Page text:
Progress in this reporting period can be separated into three tasks: planning for flight operations on the Cold Atom Laboratory (CAL), development of new atom-based inertial sensing methods, and development of new precision measurement techniques based on atom interferometry.
For flight planning, we have developed and analyzed three related experiments. The first is adiabatic cooling and release, in which Bose-condensed atoms are released from a magnetic trap into free space by slowly reducing the magnetic field amplitude. When the trap field is suitably low, the atoms are transferred to a magnetically insensitive state to avoid degradation of subsequent measurements from environmental fields. When performed correctly, this method can produce extremely cold atoms, with temperatures on the order of 100 picoKelvin (pK). This corresponds to extremely low atomic velocities, which prevents the atom sample from expanding or drifting out of the interaction region in subsequent experiments. Adiabatic expansion also provides the minimum possible size expansion for a given amount of cooling, so the final sample is relatively compact.
Successful implementation of adiabatic expansion requires careful control of the magnetic fields. We have imported the CAL field design into a numerical simulation tool and developed a set of control trajectories for the fields. The expansion method is limited by uncontrolled environmental fields and gradients. We developed an expansion to an estimated temperature of 200 pK which is robust against the expected level of stray fields. We plan to continue investigating the field geometry to determine if further cooling is possible.
We have also developed experiments to implement atom interferometry using a Bose-Einstein condensate that has been released from the trap. A set of experiments will be used to optimize parameters and test the performance of atom interferometry. A culminating experiment will be a measurement of the atomic recoil frequency using a contrast interferometer.
We also developed a method to implement simultaneous interferometers using both rubidium and potassium atoms. This requires careful control of the laser beams used to manipulate the atoms to ensure that both species respond correctly. Using this technique we can measure the ratio of the atomic recoil frequencies, which could ultimately provide improved knowledge of the mass ratio of the species.
Finally we have proposed and developed an alternative inertial measurement technique in which the atomic sample is used as a "proof mass" reference for rotation sensing. A set of three atom clouds can be prepared in a line that is aligned to the controlling laser beam. After a delay time the atom clouds can be imaged, and any rotation of the system will appear as a deviation in the apparent orientation of the line. This method is readily sensitive enough to detect the orbital motion of the International Space Station.
These experiments have been presented for our Science Concept Review, and were approved by the advisory board for CAL.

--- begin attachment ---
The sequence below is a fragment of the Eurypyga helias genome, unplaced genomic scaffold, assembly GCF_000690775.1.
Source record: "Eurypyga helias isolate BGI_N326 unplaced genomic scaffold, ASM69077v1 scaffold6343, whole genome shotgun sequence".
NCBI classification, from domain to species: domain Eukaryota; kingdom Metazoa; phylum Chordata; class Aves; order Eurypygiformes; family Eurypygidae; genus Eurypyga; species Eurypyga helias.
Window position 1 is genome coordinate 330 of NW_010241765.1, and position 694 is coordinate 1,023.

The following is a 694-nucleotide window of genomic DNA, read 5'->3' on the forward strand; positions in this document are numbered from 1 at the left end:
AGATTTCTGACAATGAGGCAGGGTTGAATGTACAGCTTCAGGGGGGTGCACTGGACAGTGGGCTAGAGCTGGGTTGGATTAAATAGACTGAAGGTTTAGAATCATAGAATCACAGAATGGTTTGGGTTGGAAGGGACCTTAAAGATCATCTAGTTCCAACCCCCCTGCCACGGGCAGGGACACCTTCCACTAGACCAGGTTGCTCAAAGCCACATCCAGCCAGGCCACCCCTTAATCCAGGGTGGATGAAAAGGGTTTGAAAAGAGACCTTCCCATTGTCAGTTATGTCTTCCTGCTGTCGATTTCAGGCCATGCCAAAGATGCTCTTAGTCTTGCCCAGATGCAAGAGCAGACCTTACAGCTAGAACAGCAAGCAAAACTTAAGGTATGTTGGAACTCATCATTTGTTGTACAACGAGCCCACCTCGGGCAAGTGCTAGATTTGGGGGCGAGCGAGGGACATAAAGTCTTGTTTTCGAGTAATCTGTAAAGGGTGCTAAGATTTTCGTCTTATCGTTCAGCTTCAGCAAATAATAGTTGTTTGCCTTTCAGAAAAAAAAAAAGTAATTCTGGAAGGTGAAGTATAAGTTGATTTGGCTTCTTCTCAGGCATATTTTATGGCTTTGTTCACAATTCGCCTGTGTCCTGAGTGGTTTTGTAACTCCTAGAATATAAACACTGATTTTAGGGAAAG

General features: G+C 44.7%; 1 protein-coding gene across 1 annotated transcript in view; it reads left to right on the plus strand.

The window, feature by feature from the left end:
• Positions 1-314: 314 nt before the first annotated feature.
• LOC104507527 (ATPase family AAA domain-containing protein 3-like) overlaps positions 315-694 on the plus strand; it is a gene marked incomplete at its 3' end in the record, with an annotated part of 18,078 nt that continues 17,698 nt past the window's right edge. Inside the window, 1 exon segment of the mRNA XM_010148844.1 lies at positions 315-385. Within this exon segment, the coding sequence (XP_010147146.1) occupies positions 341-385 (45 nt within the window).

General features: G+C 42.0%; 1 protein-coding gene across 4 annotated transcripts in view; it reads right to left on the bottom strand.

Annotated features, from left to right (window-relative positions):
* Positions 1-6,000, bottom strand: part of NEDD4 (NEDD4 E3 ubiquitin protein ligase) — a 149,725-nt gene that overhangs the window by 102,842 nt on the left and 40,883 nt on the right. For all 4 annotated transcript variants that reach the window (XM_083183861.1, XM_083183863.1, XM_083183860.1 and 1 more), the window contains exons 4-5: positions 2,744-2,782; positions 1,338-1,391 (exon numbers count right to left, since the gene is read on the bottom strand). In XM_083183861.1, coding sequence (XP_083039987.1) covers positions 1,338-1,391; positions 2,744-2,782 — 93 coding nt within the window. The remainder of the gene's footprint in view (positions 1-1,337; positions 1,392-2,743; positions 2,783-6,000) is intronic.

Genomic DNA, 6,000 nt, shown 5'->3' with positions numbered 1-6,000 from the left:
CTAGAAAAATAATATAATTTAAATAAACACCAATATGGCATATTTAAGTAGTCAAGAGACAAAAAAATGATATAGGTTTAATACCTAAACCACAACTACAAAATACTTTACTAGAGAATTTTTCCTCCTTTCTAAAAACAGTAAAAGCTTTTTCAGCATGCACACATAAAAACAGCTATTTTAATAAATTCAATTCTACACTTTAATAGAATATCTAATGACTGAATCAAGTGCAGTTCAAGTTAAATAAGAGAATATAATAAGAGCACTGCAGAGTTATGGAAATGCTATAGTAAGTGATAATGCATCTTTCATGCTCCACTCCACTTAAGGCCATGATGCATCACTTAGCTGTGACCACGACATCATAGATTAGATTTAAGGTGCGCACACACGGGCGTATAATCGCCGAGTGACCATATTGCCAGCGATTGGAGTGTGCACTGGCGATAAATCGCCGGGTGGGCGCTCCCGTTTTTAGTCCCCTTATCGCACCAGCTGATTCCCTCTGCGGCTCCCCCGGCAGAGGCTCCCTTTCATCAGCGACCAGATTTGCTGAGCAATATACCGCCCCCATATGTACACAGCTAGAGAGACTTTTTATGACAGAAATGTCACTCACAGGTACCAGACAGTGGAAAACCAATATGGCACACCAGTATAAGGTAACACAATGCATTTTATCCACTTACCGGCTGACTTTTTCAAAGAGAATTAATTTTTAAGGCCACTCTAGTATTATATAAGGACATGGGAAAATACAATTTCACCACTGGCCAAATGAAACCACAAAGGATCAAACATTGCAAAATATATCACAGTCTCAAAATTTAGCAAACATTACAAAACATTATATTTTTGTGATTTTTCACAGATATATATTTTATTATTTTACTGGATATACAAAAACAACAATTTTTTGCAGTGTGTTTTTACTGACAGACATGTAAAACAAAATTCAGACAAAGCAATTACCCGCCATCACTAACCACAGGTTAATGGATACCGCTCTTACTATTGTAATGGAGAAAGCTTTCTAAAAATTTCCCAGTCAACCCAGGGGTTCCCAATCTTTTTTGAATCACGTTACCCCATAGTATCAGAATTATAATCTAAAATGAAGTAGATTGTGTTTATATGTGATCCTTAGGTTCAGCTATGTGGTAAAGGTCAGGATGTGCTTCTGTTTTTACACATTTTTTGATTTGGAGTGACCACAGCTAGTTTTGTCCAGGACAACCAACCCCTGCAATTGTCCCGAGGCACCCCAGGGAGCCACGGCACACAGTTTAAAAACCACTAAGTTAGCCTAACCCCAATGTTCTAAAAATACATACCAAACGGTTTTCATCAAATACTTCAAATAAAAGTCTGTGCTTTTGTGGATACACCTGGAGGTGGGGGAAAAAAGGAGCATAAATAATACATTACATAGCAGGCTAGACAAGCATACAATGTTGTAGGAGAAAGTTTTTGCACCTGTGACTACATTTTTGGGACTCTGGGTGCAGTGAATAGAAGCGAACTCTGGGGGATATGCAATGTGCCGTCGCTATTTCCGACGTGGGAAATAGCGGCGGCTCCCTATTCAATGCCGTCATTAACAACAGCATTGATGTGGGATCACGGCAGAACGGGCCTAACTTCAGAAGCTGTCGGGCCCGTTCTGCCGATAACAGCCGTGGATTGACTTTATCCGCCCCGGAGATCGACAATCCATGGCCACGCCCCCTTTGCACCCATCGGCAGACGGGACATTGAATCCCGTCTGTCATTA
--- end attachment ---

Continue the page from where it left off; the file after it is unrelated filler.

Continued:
On the ground, we are also developing the "proof mass" rotation sensing technique. This is more challenging since it is not possible to observe the atoms for a long time without supporting them against gravity. However, we have implemented a magnetic trap with excellent cylindrical symmetry such that atoms can be set to oscillating along one axis, and over time the Coriolis force causes the axis to precess. We have observed sensitivity at the level of 1 mrad/s, and expect to be able to reach Earth rate sensitivity with further optimization.
Also on the ground, we have developed a high-precision method for tune-out spectroscopy. This is the determination of a light frequency for which an atom has zero response. Using light at this frequency can be useful for some applications like dual species atom trapping. It also allows a precise characterization of the quantum state of the electrons in an atom. Our technique is based on atom interferometry and is about one hundred times more precise than previous methods. The resulting improvements in our understanding of electrons in atoms will be useful for many applications. A notable example is interpreting parity violation experiments in atoms, where the quantum state is needed in order to relate the measured parity violation in the atom to the fundamental properties of the electron-nucleon interaction. Understanding these properties better will improve our understanding of fundamental particle physics.
These types of experiments would benefit greatly from a microgravity environment, since that would allow long interaction times without needing to support the atoms against gravity. The magnetic fields we use to support the atoms introduce a number of perturbations that must be controlled for and limit our precision.
Articles have been submitted to the following peer-reviewed journals:
Fallon AG, Sackett CA. "Obtaining atomic matrix elements from vector tune-out wavelengths using atom interferometry." Atoms, in press, expected publication July 2016.
Oh E, Horne RA, Sackett CA. "Fast phase stabilization of a low frequency beat note for atom interferometry." Rev Sci Instrum, in press, expected publication July 2016.